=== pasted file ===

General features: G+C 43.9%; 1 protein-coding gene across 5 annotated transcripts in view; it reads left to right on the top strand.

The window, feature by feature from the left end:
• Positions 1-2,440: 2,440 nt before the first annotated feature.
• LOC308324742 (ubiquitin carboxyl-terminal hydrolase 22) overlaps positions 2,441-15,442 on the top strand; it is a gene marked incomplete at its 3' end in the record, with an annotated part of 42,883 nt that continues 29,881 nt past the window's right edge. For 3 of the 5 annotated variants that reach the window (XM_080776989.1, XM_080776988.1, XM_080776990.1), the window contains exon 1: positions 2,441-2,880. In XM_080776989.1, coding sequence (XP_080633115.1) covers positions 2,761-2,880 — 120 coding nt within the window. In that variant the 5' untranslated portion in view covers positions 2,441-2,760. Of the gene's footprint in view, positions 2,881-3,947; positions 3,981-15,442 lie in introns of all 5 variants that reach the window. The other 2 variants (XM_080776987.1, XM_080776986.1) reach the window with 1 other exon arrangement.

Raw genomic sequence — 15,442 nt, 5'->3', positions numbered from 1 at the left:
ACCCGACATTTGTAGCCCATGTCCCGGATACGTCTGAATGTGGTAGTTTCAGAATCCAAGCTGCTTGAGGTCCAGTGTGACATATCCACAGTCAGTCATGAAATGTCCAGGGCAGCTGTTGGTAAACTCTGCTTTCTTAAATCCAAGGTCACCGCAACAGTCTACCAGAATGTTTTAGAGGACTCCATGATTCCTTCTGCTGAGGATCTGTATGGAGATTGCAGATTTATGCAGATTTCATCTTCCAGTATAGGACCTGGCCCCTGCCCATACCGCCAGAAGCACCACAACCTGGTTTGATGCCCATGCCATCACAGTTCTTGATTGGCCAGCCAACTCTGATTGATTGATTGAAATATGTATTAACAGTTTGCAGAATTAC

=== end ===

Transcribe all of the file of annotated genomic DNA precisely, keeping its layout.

General features: G+C 43.9%; 1 protein-coding gene across 5 annotated transcripts in view; it reads left to right on the top strand.

The window, feature by feature from the left end:
• Positions 1-2,440: 2,440 nt before the first annotated feature.
• LOC308324742 (ubiquitin carboxyl-terminal hydrolase 22) overlaps positions 2,441-15,442 on the top strand; it is a gene marked incomplete at its 3' end in the record, with an annotated part of 42,883 nt that continues 29,881 nt past the window's right edge. For 3 of the 5 annotated variants that reach the window (XM_080776989.1, XM_080776988.1, XM_080776990.1), the window contains exon 1: positions 2,441-2,880. In XM_080776989.1, coding sequence (XP_080633115.1) covers positions 2,761-2,880 — 120 coding nt within the window. In that variant the 5' untranslated portion in view covers positions 2,441-2,760. Of the gene's footprint in view, positions 2,881-3,947; positions 3,981-15,442 lie in introns of all 5 variants that reach the window. The other 2 variants (XM_080776987.1, XM_080776986.1) reach the window with 1 other exon arrangement.

Raw genomic sequence — 15,442 nt, 5'->3', positions numbered from 1 at the left:
ACCCGACATTTGTAGCCCATGTCCCGGATACGTCTGAATGTGGTAGTTTCAGAATCCAAGCTGCTTGAGGTCCAGTGTGACATATCCACAGTCAGTCATGAAATGTCCAGGGCAGCTGTTGGTAAACTCTGCTTTCTTAAATCCAAGGTCACCGCAACAGTCTACCAGAATGTTTTAGAGGACTCCATGATTCCTTCTGCTGAGGATCTGTATGGAGATTGCAGATTTATGCAGATTTCATCTTCCAGTATAGGACCTGGCCCCTGCCCATACCGCCAGAAGCACCACAACCTGGTTTGATGCCCATGCCATCACAGTTCTTGATTGGCCAGCCAACTCTGATTGATTGATTGAAATATGTATTAACAGTTTGCAGAATTAC